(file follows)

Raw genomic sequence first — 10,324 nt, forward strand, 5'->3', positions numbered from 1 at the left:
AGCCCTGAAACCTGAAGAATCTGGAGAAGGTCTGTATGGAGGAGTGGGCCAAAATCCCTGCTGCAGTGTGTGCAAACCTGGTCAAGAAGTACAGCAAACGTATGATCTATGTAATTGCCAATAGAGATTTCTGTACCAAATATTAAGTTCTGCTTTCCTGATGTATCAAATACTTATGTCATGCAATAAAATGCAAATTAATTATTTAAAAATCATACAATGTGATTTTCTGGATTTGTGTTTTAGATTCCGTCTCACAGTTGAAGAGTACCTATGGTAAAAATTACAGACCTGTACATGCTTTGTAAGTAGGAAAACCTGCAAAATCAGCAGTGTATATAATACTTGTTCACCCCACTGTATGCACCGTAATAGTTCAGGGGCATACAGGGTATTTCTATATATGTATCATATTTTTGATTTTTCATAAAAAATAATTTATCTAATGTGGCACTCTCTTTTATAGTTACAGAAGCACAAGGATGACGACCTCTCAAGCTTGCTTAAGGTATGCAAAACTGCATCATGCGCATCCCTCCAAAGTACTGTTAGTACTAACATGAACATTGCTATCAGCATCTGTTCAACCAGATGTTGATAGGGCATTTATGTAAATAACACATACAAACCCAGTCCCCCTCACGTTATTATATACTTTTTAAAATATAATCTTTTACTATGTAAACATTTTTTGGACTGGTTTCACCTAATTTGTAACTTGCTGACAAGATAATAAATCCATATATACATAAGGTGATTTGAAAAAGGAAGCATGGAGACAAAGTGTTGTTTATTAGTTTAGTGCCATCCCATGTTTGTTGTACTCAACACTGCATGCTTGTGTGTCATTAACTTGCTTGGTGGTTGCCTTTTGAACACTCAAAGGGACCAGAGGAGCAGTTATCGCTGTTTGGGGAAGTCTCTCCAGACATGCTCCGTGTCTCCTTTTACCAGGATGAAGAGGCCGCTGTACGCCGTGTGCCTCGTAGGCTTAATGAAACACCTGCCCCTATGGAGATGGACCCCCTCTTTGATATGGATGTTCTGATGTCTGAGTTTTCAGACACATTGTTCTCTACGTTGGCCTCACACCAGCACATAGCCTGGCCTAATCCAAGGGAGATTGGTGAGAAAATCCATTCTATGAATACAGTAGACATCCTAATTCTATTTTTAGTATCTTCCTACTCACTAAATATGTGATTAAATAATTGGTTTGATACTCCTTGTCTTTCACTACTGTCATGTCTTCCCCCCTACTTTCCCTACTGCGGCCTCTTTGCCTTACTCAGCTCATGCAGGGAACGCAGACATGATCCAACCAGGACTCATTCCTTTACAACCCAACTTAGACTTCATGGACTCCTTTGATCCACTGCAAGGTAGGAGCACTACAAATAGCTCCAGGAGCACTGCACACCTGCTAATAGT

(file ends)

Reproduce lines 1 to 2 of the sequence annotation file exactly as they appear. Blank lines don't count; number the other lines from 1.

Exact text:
Raw genomic sequence first — 10,324 nt, forward strand, 5'->3', positions numbered from 1 at the left:
AGCCCTGAAACCTGAAGAATCTGGAGAAGGTCTGTATGGAGGAGTGGGCCAAAATCCCTGCTGCAGTGTGTGCAAACCTGGTCAAGAAGTACAGCAAACGTATGATCTATGTAATTGCCAATAGAGATTTCTGTACCAAATATTAAGTTCTGCTTTCCTGATGTATCAAATACTTATGTCATGCAATAAAATGCAAATTAATTATTTAAAAATCATACAATGTGATTTTCTGGATTTGTGTTTTAGATTCCGTCTCACAGTTGAAGAGTACCTATGGTAAAAATTACAGACCTGTACATGCTTTGTAAGTAGGAAAACCTGCAAAATCAGCAGTGTATATAATACTTGTTCACCCCACTGTATGCACCGTAATAGTTCAGGGGCATACAGGGTATTTCTATATATGTATCATATTTTTGATTTTTCATAAAAAATAATTTATCTAATGTGGCACTCTCTTTTATAGTTACAGAAGCACAAGGATGACGACCTCTCAAGCTTGCTTAAGGTATGCAAAACTGCATCATGCGCATCCCTCCAAAGTACTGTTAGTACTAACATGAACATTGCTATCAGCATCTGTTCAACCAGATGTTGATAGGGCATTTATGTAAATAACACATACAAACCCAGTCCCCCTCACGTTATTATATACTTTTTAAAATATAATCTTTTACTATGTAAACATTTTTTGGACTGGTTTCACCTAATTTGTAACTTGCTGACAAGATAATAAATCCATATATACATAAGGTGATTTGAAAAAGGAAGCATGGAGACAAAGTGTTGTTTATTAGTTTAGTGCCATCCCATGTTTGTTGTACTCAACACTGCATGCTTGTGTGTCATTAACTTGCTTGGTGGTTGCCTTTTGAACACTCAAAGGGACCAGAGGAGCAGTTATCGCTGTTTGGGGAAGTCTCTCCAGACATGCTCCGTGTCTCCTTTTACCAGGATGAAGAGGCCGCTGTACGCCGTGTGCCTCGTAGGCTTAATGAAACACCTGCCCCTATGGAGATGGACCCCCTCTTTGATATGGATGTTCTGATGTCTGAGTTTTCAGACACATTGTTCTCTACGTTGGCCTCACACCAGCACATAGCCTGGCCTAATCCAAGGGAGATTGGTGAGAAAATCCATTCTATGAATACAGTAGACATCCTAATTCTATTTTTAGTATCTTCCTACTCACTAAATATGTGATTAAATAATTGGTTTGATACTCCTTGTCTTTCACTACTGTCATGTCTTCCCCCCTACTTTCCCTACTGCGGCCTCTTTGCCTTACTCAGCTCATGCAGGGAACGCAGACATGATCCAACCAGGACTCATTCCTTTACAACCCAACTTAGACTTCATGGACTCCTTTGATCCACTGCAAGGTAGGAGCACTACAAATAGCTCCAGGAGCACTGCACACCTGCTAATAGT